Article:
TALLINN – The Estonian government at its Cabinet sitting on Monday reached an agreement in principle on the budget strategy for 2020-2023 and the draft of the state budget for 2020 and is about to handle both documents in non-Cabinet format already this Thursday.
Prime Minister Juri Ratas described it as paramount that the long-term interests of the state and good situation of the economy are kept in mind in planning the budget for the coming years.
"The budget is growing in a sustainable manner and we will definitely review the needs and the possibilities of the state budget both in the fall and also in the years to come. It's important to make a contribution to the priority activities," the prime minister said in a press release.
He called it important that the government decided to increase the monthly basic exemption of pensioners by 50 euros. The government will go on discussing an extraordinary pension rise in he fall.
"One of the sources of its financing will be the reform of the second pension pillar. The government also considers continued investments in defense as a priority. Besides, we have agreed about an increase in financing for research to maintain its ratio to gross domestic product," Ratas said.
"We give preference to investments which increase the Estonian economy's growth potential," Minister of Finance Martin Helme said. "The government will do its utmost to start tapping into the European Union structural finds of the next period at as fast a pace as possible," the Estonian Conservative People's Party (EKRE) minister said.
Among other things, the government decided to lower the excise duty for strong alcohol and low-alcohol beverages, meaning strong alcohol and beer and cider, by 25 percent from July 1 to curb cross-border trade on Estonia's southern border.
The steepness of the increase in the tobacco excise duty meanwhile will be reduced, with a rise of 5 percent per year to take place in each of the next four years instead of the previously planned 10-percent hike in 2020.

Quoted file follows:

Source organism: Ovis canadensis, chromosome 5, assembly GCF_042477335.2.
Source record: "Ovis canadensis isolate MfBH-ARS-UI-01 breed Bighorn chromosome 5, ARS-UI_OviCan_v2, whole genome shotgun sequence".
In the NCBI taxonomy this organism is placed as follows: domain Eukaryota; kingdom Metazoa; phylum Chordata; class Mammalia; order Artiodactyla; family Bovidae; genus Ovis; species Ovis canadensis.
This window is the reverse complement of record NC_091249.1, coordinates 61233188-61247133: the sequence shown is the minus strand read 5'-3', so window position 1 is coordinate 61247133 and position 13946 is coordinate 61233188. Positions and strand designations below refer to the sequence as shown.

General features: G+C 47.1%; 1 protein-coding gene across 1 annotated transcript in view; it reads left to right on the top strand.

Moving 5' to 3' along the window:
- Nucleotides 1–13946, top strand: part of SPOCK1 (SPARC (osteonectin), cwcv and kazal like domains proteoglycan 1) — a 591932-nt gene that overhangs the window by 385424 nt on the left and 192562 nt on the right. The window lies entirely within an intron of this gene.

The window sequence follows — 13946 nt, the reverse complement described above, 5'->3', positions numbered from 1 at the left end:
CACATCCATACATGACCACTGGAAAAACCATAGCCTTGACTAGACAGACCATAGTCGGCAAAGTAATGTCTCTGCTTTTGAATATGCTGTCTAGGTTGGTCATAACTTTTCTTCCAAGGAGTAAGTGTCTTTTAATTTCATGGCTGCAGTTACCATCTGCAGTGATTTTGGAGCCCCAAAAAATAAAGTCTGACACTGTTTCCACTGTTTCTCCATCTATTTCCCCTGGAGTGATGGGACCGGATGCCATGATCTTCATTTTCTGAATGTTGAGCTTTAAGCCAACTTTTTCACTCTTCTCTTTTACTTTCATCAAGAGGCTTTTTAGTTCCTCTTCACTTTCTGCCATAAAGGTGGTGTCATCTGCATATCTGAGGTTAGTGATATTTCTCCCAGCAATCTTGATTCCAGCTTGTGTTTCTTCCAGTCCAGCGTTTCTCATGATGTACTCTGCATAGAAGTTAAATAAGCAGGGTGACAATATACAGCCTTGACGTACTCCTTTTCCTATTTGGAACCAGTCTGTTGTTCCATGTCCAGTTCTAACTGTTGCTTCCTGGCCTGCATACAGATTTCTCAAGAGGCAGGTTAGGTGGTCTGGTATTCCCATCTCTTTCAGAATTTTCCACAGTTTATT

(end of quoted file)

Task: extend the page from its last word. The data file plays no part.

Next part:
The government considers it important to keep defense spending at a level equaling 2 percent of GDP, on top of which come the costs related to the hosting of allies and additional defense investments.
The size of the monthly tax-free income of retired people will be raised by 50 euros to increase the interest of retired people in participation in the labor market. The usual increase in pensions will continue also in the coming years. According to estimates, the average pension of a person with a 44-year employment record will rise by 115 euros or 24 percent in the next four years, reaching 598 euros a month by 2013.
To increase Estonia's productivity and competitiveness, the government will direct money towards research and development activity. Thereby it will be guaranteed that the ratio of research spending is maintained at the current level of 0.71 percent of GDP.
The government will stick to a conservative fiscal strategy, the central pillar of which is structural budgetary balance. As as result of that, fiscal policy will support equilibrium economic growth and curb an increase in debt burden. Therefore, no significant pay increases financed from the state budget are due in 2020. The government also agreed upon an increase in operating expenditures and operating subsidies that is lower than originally planned.
The government decided to improve the government sector's budgetary position. It is estimated that in 2019, the budget will run a structural deficit of 0.9 percent of GDP. In 2020 the structural deficit will contract to 0.4 percent to GDP, while the budget will reach structural balance in 2021, which will be maintained also in 2022 and 2023. In 2020-2023 the government sector's nominal budgetary position is planned to be in surplus.
The government will, however, give up a restrictive rule which at present requires deficits accrued in the past to be compensated with surpluses of the same size in future periods. In that connection also the calculation of fiscal balance as a several-year average will be abandoned.
In accordance with the new plan, the requirement that the government sector's budget must be drawn up in balance each year will be restored.